USACE has a week to dredge Rudee Inlet, so boats can safely pass

October 31, 2018

The U.S. Army Corps of Engineers' work horse, the Murden, returned to Virginia Beach last night to begin re-dredging Rudee Inlet and will continue dredging through Tuesday, Nov. 6. 

 

Earlier this month, on October 16, the U.S. Coast Guard issued a formal notice to mariners, warning them of serious shoaling conditions in the inlet and advising them to use extreme caution when entering it.   

 

The corps' vessel, Currituck, just dredged Rudee Inlet last August to address the shoaling problem and in so doing, removed 11,835 cubic yards of material. 

 

Now, the corps is back, to remove more sand and other materials blocking the waterway.

 

"Once again, realizing the seriousness of the current shoaling problem, the USACE has stepped up to help the city alleviate another serious problem for mariners in the inlet," said Drew Lankford, a city spokesman.  "They have committed the Murden to six days of dredging, to help alleviate with the current shoaling situation."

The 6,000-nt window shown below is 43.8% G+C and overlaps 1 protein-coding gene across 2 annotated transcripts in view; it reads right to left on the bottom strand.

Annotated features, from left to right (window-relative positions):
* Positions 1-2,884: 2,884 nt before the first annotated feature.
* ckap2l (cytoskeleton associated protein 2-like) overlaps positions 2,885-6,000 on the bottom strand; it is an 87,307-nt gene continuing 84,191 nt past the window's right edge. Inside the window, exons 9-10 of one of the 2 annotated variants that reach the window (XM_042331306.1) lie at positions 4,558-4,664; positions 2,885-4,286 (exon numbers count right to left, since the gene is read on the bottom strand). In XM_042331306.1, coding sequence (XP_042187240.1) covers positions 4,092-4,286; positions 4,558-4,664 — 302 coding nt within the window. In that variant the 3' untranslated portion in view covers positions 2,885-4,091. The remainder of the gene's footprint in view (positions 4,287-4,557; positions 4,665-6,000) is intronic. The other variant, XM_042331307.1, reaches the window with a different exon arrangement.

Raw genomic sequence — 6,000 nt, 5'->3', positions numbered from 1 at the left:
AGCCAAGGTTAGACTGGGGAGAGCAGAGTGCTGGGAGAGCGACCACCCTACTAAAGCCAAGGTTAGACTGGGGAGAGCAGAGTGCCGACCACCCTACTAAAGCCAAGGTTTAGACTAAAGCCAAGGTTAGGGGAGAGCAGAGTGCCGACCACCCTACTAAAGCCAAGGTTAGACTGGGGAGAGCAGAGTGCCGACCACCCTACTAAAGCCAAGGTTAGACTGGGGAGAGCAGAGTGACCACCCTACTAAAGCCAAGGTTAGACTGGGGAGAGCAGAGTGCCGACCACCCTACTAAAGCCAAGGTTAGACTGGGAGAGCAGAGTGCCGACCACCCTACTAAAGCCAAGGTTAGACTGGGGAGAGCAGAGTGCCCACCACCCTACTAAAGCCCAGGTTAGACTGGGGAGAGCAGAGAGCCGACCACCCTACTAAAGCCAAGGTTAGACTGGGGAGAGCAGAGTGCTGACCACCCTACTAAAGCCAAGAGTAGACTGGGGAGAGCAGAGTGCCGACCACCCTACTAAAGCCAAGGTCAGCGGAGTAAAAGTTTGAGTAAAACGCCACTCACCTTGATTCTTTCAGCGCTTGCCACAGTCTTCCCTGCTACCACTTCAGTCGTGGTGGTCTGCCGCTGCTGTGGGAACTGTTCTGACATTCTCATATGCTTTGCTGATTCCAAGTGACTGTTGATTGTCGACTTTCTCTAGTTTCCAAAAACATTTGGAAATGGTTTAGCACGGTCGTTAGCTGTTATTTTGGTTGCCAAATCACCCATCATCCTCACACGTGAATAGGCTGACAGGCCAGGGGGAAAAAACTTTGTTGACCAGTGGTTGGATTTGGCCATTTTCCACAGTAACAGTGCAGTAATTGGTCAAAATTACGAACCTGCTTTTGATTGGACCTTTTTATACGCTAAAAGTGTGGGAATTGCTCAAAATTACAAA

The term, "shoaling," is used when a waterway becomes too shallow for safe maritime passage, the result of too much sand and other sediment and materials accumulating underwater. 

 

The U.S. Army Corps of Engineers' work horse, the Murden, returned to Virginia Beach last night to begin re-dredging Rudee Inlet and will continue dredging through Tuesday, Nov. 6.

(Courtesy photo.) 

 

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